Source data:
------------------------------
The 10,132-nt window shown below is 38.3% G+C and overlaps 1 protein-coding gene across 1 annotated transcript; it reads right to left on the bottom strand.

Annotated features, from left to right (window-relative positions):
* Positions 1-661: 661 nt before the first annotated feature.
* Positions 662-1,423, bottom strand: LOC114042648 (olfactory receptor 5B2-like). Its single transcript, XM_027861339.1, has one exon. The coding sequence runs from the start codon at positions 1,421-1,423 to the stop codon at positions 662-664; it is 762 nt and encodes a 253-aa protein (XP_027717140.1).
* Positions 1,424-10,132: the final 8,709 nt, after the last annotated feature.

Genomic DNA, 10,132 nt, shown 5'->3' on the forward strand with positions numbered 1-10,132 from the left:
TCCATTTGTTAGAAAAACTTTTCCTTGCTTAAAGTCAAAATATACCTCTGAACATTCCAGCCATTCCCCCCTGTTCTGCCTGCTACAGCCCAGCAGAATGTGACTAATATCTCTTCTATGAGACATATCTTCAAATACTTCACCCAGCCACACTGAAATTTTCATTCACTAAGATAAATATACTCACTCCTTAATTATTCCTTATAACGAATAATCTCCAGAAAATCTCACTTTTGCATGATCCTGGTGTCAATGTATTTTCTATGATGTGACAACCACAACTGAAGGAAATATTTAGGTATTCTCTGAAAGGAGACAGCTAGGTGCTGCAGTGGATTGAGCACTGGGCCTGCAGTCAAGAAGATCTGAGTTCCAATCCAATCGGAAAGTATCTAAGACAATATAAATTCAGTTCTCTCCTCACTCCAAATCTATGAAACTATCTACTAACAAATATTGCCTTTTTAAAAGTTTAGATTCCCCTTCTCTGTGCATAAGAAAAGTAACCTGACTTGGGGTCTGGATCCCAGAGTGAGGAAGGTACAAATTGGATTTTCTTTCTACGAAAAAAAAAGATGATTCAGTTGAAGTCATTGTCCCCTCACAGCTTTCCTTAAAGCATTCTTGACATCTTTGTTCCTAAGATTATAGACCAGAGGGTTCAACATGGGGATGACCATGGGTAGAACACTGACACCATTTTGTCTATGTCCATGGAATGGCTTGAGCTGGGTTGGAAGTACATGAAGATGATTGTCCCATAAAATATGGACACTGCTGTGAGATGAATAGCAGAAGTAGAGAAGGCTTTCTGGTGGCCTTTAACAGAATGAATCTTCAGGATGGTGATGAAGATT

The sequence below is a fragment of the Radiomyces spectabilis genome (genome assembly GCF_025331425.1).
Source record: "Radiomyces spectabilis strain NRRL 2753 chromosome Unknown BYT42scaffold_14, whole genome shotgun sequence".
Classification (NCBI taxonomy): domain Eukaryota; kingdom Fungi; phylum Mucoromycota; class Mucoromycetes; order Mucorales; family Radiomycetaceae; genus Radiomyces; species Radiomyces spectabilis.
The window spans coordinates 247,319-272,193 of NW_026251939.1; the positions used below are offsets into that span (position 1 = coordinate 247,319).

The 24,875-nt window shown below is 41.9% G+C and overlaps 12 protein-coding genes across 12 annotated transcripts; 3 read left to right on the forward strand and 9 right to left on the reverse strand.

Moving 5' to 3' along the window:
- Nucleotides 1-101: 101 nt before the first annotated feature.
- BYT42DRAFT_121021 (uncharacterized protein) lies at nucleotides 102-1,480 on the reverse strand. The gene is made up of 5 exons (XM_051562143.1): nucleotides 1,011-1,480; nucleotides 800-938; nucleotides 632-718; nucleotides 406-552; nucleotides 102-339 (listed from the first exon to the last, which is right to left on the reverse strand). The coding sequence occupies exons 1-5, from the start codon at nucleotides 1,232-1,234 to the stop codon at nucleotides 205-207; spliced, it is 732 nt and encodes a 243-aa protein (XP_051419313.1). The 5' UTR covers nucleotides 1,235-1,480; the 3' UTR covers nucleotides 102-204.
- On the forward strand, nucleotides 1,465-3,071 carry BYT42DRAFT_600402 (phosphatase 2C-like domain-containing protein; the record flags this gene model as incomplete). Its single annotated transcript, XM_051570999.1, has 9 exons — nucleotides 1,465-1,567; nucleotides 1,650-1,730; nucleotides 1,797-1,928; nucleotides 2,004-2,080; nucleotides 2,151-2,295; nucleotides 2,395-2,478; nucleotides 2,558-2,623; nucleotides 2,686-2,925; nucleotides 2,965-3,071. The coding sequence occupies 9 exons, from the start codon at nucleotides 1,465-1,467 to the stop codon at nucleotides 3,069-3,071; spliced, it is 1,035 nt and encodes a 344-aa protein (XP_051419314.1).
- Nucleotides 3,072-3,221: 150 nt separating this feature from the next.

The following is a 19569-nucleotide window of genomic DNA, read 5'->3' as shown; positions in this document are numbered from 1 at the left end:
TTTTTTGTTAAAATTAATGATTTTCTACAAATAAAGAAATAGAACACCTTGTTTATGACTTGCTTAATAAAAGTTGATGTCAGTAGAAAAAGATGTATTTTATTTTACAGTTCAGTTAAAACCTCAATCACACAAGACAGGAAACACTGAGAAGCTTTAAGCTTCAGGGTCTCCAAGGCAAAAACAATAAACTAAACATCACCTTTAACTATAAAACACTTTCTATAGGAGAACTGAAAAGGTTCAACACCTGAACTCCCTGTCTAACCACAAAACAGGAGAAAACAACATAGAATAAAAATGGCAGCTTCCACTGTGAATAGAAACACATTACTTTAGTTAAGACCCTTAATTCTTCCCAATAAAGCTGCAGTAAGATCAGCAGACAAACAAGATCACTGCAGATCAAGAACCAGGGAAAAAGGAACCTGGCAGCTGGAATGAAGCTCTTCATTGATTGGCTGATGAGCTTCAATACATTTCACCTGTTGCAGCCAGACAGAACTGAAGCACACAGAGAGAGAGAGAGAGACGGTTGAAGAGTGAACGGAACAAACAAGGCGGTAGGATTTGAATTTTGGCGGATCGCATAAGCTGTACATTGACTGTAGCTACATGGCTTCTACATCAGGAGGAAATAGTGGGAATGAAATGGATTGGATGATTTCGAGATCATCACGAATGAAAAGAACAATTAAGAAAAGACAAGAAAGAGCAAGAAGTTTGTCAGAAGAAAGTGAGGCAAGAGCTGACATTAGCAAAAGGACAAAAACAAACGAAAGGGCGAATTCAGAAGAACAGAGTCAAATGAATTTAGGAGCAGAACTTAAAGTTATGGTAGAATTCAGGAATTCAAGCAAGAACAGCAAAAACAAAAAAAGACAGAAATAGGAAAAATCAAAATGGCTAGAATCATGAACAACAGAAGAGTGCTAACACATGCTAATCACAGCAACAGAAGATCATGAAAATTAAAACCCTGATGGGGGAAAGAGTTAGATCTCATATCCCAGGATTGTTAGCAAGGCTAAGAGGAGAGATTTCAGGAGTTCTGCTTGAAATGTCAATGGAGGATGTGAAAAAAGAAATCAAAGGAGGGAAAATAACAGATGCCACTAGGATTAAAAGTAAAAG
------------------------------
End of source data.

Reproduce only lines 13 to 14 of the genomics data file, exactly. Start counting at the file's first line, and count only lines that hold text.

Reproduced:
Moving 5' to 3' along the window:
- Nucleotides 1-101: 101 nt before the first annotated feature.